WAKEFIELD — “Sometimes, good things fall apart so that better things can fall into place.”
With these words, the Rev. Norman Bendroth, interim pastor for First Baptist Church of Wakefield, sought to comfort congregants still reeling from the Tuesday night fire that destroyed its nearly 150-year-old building and robbed the town of a distinctive element of its skyline.
More than 50 parishioners and visitors gathered Sunday morning at First Parish Congregational Church, just a block away from the blackened rubble where they once worshipped, to pray for healing and rebirth.
They met inside the Covell Memorial Chapel, just feet from a painting depicting an eerily familiar scene: Whorls of black smoke billow as orange tendrils of flame soar skyward and glow within the silhouetted rectangles and arches of windows.
The composition depicts the 1909 burning of the Congregational Church, a disaster that prompted First Baptist to offer space to offer space for its services. Now the Congregational Church is repaying the generosity.
“In some small way, you just feel like we can express our love and reflect God’s love to them, and that’s what it’s all about,” said Pam Hodgson, 64, of Reading, a parishioner at the Congregational Church. Hodgson said its doors would be open to First Baptist for as long as it needs the space.
The distinctive 1872 Baptist church, with its 180-foot spire that soared above the town common on the shore of Lake Quannapowitt and was visible for miles, will not return.
What will rise in its place — on a desirable plot of land at the center of Wakefield — is unclear, Bendroth and congregants said Sunday.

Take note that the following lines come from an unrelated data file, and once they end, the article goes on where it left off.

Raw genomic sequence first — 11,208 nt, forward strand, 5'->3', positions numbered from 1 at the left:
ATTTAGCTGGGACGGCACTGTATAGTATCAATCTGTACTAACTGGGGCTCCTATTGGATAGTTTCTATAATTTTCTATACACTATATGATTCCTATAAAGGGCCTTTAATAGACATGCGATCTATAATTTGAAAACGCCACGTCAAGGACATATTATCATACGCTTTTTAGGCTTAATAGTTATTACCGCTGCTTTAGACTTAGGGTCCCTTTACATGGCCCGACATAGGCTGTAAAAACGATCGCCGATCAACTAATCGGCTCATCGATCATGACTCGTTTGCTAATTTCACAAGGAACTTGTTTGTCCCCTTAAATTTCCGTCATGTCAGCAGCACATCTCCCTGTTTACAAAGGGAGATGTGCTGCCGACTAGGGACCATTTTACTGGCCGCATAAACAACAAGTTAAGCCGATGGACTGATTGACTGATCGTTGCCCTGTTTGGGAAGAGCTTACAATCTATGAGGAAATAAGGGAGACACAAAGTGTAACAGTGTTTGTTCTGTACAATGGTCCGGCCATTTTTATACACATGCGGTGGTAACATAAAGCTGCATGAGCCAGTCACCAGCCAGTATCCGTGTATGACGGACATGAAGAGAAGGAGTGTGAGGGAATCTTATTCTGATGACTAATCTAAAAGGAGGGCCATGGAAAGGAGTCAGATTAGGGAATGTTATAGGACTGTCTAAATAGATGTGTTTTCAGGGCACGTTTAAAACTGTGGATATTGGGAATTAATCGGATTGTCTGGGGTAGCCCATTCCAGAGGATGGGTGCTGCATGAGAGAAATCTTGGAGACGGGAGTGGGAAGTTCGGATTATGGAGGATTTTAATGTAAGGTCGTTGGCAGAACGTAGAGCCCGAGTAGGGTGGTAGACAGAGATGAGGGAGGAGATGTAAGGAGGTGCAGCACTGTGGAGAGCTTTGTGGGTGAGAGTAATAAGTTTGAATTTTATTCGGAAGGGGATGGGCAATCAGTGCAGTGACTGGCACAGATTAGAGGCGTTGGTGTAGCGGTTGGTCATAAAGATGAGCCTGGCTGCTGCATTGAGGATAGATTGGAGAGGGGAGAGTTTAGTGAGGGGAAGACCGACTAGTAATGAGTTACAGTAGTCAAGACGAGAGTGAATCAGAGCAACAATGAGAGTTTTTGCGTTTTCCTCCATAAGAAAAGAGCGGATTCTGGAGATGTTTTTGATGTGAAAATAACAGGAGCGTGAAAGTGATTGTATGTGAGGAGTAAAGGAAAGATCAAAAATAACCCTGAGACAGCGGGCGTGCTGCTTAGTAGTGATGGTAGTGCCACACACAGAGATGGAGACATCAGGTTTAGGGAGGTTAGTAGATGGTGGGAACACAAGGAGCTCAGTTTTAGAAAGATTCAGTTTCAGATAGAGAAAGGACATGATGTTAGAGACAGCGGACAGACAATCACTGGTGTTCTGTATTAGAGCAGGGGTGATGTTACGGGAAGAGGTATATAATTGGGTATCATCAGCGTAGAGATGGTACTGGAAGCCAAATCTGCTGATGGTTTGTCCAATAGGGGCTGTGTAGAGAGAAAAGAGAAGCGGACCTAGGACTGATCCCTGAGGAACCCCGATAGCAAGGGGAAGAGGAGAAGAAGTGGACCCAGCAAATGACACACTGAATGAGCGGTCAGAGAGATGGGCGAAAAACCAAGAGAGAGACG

“Do we rebuild? Relocate? Do we start a new church?” Bendroth said during his sermon. “Do we merge? Do we become a totally different ministry by building a community center that houses a church, and perhaps elderly housing? Who knows? These are the kinds of questions that we’ll be pondering in the months ahead.”
First Baptist will hold services at the Congregational Church indefinitely, Bendroth said in an interview after the service. After the church’s insurance company completes its assessment, the reimbursement will be large enough to allow it to rebuild, Bendroth said, but it is “premature to even think about next steps.”
“We have to think outside of the box, because you can’t do church like you used to,” he said. “We’re in the 21st century.”
Congregants have begun weighing the church’s options, and some have strong opinions.
Mary Borges, 81, and her daughter, Louise DeSisto, 41, both of Wakefield, said they would like to see First Baptist rebuilt at the same site, but on a smaller scale.
“It was a huge church. . . . Years ago, they used to have the town meetings and everything there, because they didn’t have a hall,” said Borges, a parishioner since 1968.
“We’re a much smaller church now. It’s a lot of upkeep,” said DeSisto, a lifelong member of the congregation.
Robert Jordan, 63, attended the church only five or six Sundays before the fire, he said, and he feels it was “a blessing” that he had the opportunity to know the space.
“I went to church on Sunday, and two days later it didn’t exist,” said Jordan, who has lived in Wakefield since he was 10. He plans to become a church member, he said, and is keeping an open mind about what will happen with the site.
“I just hope they don’t make condos or something like that,” he said. “I’d like to see them stay there, but it’s whatever God’s will is.”
Weimin Feng, 62, of Holliston, said he came to the church 35 years ago as an international student at Tufts University.
As a newcomer from China, Feng was on hard times, he said. But 78 families and individual parishioners volunteered to sponsor Feng, while members Richard and Ruth Bridge took him into their home, where he continued living for eight years as a member of their family.
Feng, who credits the church for much of the happiness he has found in the United States, feels strongly about its future.
“We’re going to rebuild this church in its original location,” he said, “no matter what.”